Mole Valley Farmers reports another progressive trading year, with revenues, gross margin and operating profit reflecting a year-on-year increase for both agriculture and rural retailing for the year ending 30 September 2018.

Agricultural business and rural stores grew by 8.7% and 3.6% respectively, while revenue across the group increased by over 5% to £490 million in the year. This was due to several factors including a late spring, followed by a dry summer, which drove ‘out of season’ demand for livestock feeds and other inputs.

Group operating profit increased significantly over the previous year to £3.8 million, however, some exceptional and unavoidable one-off operating cost constrained overall net profitability before tax to £1.4 million.

Chief executive, Andrew Jackson explains: “Significant expense was associated with the intended acquisition of Countrywide Farmers, which unfortunately didn’t gain phase one approval from the Competition and Markets Authority. Fortunately, we did eventually manage to acquire three stores from the CF administrator; Penzance, Tavistock and Cirencester, each of which have since been well supported by local customers who had feared losing their local agricultural store.

“In addition, un-budgeted expenditure became essential to restore operational replenishment capability to our network of rural stores.”

At the start of the trading year, a scheduled move to a single, central distribution location had taken place. The intention was to consolidate warehousing requirements into one location and provide a more cost-effective delivery service to all stores. However, from late October until early Summer, demand from stores exceeded operational capability, leading to poor product availability, added cost and some inconvenience for customers.

Andrew adds: “We have since reduced our reliance on central distribution and reinstated a more inclusive supply chain solution. This new approach has utilised supply chain opportunities, improved direct-to-store deliveries, corrected on-shelf availability, de-risked the business from seasonal volume spikes and crucially, reduced costs back in-line with plan.”

Despite disruptions, the retail business still delivered a very respectable performance, with trading margins on plan, transaction numbers up and revenues increasing by £7.5 million to £218.1 million.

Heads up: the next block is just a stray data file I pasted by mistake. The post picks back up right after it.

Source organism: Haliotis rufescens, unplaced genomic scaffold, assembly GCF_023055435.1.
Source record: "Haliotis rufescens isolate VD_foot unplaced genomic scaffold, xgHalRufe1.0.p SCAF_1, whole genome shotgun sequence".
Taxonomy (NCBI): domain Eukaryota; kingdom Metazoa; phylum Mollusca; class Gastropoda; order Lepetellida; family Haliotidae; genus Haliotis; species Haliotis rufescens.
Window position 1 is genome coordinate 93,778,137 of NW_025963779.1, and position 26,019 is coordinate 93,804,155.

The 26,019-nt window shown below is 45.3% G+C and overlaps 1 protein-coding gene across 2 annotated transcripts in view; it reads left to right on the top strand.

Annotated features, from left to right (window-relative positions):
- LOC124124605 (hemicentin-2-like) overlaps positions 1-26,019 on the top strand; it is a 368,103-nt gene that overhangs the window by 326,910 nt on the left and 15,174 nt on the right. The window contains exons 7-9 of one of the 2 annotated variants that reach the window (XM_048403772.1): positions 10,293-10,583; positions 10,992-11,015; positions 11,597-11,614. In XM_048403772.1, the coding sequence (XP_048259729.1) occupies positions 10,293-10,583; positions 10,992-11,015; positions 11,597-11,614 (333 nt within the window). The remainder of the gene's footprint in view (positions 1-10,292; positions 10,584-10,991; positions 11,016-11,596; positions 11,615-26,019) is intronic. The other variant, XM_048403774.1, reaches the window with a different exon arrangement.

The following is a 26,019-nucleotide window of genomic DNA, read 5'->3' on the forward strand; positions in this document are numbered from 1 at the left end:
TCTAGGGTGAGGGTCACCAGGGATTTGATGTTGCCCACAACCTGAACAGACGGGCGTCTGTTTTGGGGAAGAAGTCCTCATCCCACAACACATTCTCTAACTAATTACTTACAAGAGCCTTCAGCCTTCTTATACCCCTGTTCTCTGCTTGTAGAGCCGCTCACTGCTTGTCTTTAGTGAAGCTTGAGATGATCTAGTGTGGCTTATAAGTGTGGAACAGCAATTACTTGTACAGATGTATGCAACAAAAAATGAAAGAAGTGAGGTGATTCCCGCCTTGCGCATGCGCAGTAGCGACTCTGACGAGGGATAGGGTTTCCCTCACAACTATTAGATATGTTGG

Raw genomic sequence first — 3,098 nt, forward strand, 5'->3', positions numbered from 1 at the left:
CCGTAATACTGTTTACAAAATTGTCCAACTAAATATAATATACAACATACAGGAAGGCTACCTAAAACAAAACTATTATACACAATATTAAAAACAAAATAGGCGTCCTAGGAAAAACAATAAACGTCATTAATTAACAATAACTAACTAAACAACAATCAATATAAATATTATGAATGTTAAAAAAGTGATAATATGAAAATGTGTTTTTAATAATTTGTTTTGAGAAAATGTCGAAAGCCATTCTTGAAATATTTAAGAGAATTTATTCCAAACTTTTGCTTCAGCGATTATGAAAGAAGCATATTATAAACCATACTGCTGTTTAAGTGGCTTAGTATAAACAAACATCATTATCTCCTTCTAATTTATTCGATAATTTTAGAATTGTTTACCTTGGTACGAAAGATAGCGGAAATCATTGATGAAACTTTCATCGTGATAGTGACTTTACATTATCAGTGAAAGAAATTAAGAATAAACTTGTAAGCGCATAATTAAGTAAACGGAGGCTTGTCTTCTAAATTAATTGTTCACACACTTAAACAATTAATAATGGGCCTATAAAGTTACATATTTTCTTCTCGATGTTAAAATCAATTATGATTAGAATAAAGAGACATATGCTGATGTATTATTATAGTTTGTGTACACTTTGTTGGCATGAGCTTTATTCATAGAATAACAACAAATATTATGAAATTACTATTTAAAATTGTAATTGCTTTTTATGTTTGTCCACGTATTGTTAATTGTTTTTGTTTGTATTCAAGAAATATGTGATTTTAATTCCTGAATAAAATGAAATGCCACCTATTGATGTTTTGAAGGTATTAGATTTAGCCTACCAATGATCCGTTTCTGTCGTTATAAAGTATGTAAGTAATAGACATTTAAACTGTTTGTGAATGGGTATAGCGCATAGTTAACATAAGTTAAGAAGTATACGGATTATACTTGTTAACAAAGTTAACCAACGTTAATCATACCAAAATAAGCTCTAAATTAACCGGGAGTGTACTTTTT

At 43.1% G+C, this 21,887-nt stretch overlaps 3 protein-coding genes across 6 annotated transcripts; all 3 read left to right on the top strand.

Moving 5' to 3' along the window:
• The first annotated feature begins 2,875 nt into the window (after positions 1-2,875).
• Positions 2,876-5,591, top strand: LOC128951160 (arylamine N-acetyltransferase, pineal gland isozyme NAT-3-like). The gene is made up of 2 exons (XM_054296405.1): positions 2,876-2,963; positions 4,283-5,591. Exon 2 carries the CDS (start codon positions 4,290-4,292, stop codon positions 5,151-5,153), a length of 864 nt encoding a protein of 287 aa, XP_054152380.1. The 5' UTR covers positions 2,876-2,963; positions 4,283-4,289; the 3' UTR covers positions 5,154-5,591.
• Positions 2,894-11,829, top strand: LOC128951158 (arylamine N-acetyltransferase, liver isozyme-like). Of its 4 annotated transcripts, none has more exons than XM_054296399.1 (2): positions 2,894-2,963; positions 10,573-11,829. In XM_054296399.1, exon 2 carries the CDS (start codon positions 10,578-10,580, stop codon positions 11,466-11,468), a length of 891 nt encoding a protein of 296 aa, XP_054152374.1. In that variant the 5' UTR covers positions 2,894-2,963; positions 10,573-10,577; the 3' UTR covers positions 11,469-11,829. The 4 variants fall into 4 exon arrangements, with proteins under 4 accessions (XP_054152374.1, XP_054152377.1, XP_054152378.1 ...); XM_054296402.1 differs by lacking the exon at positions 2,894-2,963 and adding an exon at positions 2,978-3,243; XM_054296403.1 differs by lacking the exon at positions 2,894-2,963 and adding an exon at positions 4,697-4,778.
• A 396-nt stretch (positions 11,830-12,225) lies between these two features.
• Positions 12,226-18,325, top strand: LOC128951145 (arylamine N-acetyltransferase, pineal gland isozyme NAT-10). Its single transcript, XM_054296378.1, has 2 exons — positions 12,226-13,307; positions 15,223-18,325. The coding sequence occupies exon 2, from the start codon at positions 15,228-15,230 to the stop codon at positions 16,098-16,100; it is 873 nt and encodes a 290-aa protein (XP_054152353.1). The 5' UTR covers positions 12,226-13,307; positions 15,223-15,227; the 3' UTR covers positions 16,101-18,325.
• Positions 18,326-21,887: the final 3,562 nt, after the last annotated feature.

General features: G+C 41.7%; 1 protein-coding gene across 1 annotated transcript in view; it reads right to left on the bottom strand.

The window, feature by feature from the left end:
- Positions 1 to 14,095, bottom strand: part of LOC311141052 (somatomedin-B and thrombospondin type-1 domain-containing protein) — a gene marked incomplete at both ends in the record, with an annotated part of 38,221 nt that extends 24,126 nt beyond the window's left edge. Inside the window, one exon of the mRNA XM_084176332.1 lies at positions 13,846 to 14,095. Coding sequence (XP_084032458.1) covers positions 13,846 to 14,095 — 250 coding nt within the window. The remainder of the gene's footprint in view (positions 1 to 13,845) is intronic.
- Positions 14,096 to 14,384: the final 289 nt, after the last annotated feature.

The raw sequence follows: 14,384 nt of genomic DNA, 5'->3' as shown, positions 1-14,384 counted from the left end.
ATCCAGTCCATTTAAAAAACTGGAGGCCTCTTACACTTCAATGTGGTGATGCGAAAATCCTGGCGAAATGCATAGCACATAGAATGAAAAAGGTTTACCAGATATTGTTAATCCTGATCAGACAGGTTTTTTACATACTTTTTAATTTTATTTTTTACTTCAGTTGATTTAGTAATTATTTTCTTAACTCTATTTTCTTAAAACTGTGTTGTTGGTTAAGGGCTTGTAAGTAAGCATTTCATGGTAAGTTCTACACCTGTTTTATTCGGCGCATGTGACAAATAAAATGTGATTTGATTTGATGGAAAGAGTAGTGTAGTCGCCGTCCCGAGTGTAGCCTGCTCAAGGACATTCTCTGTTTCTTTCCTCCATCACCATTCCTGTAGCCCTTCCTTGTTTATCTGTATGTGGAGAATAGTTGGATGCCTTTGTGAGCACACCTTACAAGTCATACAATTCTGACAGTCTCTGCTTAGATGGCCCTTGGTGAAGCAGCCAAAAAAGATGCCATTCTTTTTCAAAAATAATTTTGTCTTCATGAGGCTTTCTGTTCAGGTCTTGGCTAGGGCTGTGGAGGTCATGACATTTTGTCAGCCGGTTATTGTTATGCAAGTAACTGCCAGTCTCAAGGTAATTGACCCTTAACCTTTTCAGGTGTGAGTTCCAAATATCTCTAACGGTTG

In addition, the business reports:

  • Feed volumes increased by 85,000 tonnes leading to total sales nudging 1m tonnes.
  • EBITDA increased to £9 million from £7.3 million.
  • Dairy compound volumes increased by 10%.
  • Blended feeding products grew by 13%.
  • Fertiliser volumes exceeded 180,000 tonnes.
  • £7.7 million was invested, including the pre-agreed acquisition of the Scottish feed mill, JC Ferguson Ltd.
  • Mole Valley Farmers retail stores contributed £96.8m, Mole Country Stores, £93.3m and Bridgmans and FarmDirect retail stores, £27m.
  • Investment in Lifetime Dairy in February 2018 highlighted investment in on-farm technical know-how.
  • Mole Insurance Services saw a business conversion rate from new recommendations of 69%.
  • Visits to the Mole Valley Farmers retail website increased by 48% to over 3.1m.
  • Mole Valley Plus handled 9% more calls than the previous year.

With the impending withdrawal from the EU bringing much uncertainty for the UK economy and farmer customers, Andrew says farmer members can be assured that Mole Valley Farmers is working in the interest of its members.

He says: “You can be assured that when we sense more certainty around the likely impact of either leaving or staying in the European market, we will do everything possible to continue providing shareholder value across our operational sphere. Irrespective of the outcome, we must still build for the future to ensure the company continues to remain competitive and has a sustainable outlook.”